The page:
Thursday’s Wall Street slide puzzles investors
Why did Wall Street suffer its sharpest one-day loss in two months on Thursday? Investors and analysts say they are bewildered. Could it have been Apple’s 3.8% fall, the ongoing economic sanctions against Russia, airstrikes in Syria, the Eurozone slowdown, lacklustre Chinese GDP growth, the US Fed’s tightening, did the Alibaba and Citizens IPOs gobble up all the spare cash that was sloshing around, or was it due to poor US August durable goods orders?
On Thursday, the S&P index fell by -1.6%, the Dow Jones Industrial Average by -1.5%, and the Nasdaq Composite by -1.9%. Since July, there has been no steep market rise that was ripe an adjustment.
Experts, who have spent the last 15 hours scratching their heads and pouring over data, have mostly concluded “We haven’t got a clue.”
The geopolitical risks have been around for a while and markets have been taking them in their stride. The durable goods data was more or less in line with expectations – orders fell by -18.2% in August compared to estimates averaging -17.3%, and Apple is just one company.
As often happens when experts do not know, rumors started to emerge. The first one to creep into some media outlets was that a major seller had decided to pare down, resulting in a rolling snowball effect. Some suggested that the Rosh Hashanah (Jewish New Year) holiday may have left markets exposed to volatility.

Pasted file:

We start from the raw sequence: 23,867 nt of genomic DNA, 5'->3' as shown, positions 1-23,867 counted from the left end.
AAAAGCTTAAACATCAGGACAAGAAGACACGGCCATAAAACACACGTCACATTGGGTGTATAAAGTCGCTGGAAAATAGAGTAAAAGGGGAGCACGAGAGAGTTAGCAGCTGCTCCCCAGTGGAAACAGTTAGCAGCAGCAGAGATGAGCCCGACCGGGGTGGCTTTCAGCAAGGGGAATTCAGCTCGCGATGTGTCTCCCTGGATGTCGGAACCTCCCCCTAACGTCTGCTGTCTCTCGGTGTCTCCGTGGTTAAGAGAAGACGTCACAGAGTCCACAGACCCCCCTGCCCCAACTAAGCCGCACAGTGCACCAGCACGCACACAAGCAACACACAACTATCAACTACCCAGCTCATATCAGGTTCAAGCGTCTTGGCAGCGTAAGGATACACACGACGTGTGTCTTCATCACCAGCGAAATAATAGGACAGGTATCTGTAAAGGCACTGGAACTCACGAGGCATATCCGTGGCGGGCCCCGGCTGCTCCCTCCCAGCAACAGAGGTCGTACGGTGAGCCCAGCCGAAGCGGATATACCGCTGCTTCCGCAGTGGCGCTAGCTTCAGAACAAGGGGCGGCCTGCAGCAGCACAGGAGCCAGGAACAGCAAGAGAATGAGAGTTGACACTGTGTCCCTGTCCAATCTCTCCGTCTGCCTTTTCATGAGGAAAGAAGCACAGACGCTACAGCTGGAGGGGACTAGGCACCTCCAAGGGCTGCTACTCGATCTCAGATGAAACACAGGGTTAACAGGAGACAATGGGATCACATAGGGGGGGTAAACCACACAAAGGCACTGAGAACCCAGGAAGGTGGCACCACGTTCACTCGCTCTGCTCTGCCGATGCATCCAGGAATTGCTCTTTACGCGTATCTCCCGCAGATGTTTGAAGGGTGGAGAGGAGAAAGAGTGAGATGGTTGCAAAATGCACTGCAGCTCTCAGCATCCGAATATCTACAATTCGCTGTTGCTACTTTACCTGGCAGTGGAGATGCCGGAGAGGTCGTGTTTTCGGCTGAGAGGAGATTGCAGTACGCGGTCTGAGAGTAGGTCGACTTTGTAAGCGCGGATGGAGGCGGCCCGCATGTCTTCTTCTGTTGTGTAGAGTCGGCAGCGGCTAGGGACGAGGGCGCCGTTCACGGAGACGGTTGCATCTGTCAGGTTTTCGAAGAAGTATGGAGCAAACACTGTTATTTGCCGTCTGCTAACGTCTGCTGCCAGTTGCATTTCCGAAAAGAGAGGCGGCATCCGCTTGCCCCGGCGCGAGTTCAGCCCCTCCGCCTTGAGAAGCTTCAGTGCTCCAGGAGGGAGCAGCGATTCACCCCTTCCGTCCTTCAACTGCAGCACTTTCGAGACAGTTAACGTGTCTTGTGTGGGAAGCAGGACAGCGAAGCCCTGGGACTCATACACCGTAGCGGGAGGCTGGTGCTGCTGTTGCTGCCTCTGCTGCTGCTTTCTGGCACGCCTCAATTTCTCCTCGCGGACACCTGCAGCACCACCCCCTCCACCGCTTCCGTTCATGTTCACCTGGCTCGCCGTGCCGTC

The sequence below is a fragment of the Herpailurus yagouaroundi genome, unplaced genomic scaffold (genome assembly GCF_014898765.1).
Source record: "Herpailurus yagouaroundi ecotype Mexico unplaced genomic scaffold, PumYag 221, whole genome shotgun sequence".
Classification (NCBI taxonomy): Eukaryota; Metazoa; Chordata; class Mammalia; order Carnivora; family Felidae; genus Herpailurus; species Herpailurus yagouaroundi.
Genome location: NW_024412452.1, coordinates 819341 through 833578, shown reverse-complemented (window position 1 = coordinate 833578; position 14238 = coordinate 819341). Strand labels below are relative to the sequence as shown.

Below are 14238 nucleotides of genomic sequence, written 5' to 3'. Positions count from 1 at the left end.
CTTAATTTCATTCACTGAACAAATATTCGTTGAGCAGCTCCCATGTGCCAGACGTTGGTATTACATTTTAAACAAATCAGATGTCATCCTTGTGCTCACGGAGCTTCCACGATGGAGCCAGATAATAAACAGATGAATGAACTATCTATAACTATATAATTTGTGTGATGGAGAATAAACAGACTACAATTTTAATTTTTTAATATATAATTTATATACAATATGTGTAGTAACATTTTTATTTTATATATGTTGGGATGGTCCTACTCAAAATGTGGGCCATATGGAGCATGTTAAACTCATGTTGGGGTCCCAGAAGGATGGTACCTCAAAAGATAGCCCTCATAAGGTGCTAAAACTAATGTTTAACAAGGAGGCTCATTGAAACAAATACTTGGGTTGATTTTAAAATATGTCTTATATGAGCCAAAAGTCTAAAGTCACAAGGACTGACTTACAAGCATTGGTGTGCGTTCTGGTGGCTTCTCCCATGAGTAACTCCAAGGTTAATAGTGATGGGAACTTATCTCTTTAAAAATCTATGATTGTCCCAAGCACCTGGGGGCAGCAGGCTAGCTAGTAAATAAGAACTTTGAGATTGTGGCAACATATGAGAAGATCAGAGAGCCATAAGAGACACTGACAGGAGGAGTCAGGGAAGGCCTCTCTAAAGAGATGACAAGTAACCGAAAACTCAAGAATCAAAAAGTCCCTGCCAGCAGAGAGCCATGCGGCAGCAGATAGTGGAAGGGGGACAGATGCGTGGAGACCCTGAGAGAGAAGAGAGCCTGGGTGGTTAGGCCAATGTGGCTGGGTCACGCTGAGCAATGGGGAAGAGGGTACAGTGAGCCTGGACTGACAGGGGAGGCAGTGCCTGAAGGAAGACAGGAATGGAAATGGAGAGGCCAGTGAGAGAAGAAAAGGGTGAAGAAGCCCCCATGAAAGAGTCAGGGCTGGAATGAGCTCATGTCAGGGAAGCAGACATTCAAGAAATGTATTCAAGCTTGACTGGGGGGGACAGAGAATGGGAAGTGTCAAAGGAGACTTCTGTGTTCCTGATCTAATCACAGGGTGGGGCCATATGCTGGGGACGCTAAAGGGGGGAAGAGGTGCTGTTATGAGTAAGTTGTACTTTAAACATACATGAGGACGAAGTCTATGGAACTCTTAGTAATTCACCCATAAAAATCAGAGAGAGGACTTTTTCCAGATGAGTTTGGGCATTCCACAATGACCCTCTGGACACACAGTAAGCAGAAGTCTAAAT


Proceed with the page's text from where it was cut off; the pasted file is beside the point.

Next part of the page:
The Bull lay down and went to sleep on Thursday.
According to CBS News, Art Cashin, a trader, even suggested that the astrological charts had been predicting a “week of surprises”.
Maybe it does not always take one major piece of news to affect markets. If you add them up, there are several small news items, which together have the effect of making traders feel more cautious.
If the “deaths-by-1000-cuts” theory is right, we now have one more piece of bad news – ‘markets fell mysteriously on Thursday.’ So what will happen next?
On Friday, Asian stocks followed Wall Street downward. There was concern about a Russian announcement that it may seize foreign assets in its territory in response to US/EU and other allies who tightened economic sanctions.
Shares in China rose marginally, with agricultural companies and firms associated with nuclear power production gaining strongly. The Shanghai Composite Index increased by 0.11% to 2,347.72, a 6-month high. However, share prices in Hong Kong fell by -0.38%, with investors expressing concern about China’s economy.
Markets across Europe remain under pressure, with most investors spooked by Wall Street’s sell-off overnight, slowing growth in China, and the US Fed’s tightening of interest rates.
London equity markets have been declining ever since US authorities announced steps earlier this week to stop their companies from buying foreign firms so that they could move their headquarters abroad to escape America’s high corporate tax rate. Shares in British pharmaceutical companies have taken a beating all week.
In Germany, business confidence has plummeted for several reasons, including the increased sanctions against Russia. Germany does more business with Russia than any other country in the world. German GDP shrank in the second quarter, while the Eurozone’s flatined.